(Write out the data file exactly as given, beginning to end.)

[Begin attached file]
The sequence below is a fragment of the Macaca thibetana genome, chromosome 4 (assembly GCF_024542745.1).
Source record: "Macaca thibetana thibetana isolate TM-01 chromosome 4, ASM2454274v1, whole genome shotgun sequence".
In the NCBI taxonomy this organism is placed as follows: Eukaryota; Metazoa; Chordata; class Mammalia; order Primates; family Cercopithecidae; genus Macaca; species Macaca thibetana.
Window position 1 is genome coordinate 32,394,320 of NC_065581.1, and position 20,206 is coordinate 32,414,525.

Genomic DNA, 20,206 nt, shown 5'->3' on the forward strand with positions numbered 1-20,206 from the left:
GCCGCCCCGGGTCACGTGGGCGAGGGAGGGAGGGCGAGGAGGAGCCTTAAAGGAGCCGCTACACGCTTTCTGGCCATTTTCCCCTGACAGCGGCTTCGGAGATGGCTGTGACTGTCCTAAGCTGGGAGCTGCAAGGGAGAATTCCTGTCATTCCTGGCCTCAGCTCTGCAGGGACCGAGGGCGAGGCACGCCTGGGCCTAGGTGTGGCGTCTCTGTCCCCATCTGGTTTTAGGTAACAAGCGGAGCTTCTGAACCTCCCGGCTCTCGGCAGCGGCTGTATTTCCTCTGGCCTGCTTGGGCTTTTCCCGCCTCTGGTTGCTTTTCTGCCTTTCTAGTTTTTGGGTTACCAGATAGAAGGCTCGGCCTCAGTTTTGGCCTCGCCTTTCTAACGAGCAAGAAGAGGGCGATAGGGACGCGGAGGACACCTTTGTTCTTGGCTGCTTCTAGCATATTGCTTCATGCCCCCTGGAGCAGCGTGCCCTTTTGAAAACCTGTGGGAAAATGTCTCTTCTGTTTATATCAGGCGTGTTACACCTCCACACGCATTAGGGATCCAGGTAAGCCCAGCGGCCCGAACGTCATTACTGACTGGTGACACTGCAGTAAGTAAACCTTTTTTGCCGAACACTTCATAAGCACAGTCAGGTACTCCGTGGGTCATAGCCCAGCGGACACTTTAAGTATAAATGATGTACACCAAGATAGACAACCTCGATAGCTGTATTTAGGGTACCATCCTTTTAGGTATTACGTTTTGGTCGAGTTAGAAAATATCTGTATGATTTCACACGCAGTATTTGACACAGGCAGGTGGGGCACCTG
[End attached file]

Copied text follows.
The sequence below is a fragment of the Macaca thibetana genome, chromosome 4 (assembly GCF_024542745.1).
Source record: "Macaca thibetana thibetana isolate TM-01 chromosome 4, ASM2454274v1, whole genome shotgun sequence".
In the NCBI taxonomy this organism is placed as follows: Eukaryota; Metazoa; Chordata; class Mammalia; order Primates; family Cercopithecidae; genus Macaca; species Macaca thibetana.
Window position 1 is genome coordinate 32,394,320 of NC_065581.1, and position 20,206 is coordinate 32,414,525.

Genomic DNA, 20,206 nt, shown 5'->3' on the forward strand with positions numbered 1-20,206 from the left:
GCCGCCCCGGGTCACGTGGGCGAGGGAGGGAGGGCGAGGAGGAGCCTTAAAGGAGCCGCTACACGCTTTCTGGCCATTTTCCCCTGACAGCGGCTTCGGAGATGGCTGTGACTGTCCTAAGCTGGGAGCTGCAAGGGAGAATTCCTGTCATTCCTGGCCTCAGCTCTGCAGGGACCGAGGGCGAGGCACGCCTGGGCCTAGGTGTGGCGTCTCTGTCCCCATCTGGTTTTAGGTAACAAGCGGAGCTTCTGAACCTCCCGGCTCTCGGCAGCGGCTGTATTTCCTCTGGCCTGCTTGGGCTTTTCCCGCCTCTGGTTGCTTTTCTGCCTTTCTAGTTTTTGGGTTACCAGATAGAAGGCTCGGCCTCAGTTTTGGCCTCGCCTTTCTAACGAGCAAGAAGAGGGCGATAGGGACGCGGAGGACACCTTTGTTCTTGGCTGCTTCTAGCATATTGCTTCATGCCCCCTGGAGCAGCGTGCCCTTTTGAAAACCTGTGGGAAAATGTCTCTTCTGTTTATATCAGGCGTGTTACACCTCCACACGCATTAGGGATCCAGGTAAGCCCAGCGGCCCGAACGTCATTACTGACTGGTGACACTGCAGTAAGTAAACCTTTTTTGCCGAACACTTCATAAGCACAGTCAGGTACTCCGTGGGTCATAGCCCAGCGGACACTTTAAGTATAAATGATGTACACCAAGATAGACAACCTCGATAGCTGTATTTAGGGTACCATCCTTTTAGGTATTACGTTTTGGTCGAGTTAGAAAATATCTGTATGATTTCACACGCAGTATTTGACACAGGCAGGTGGGGCACCTG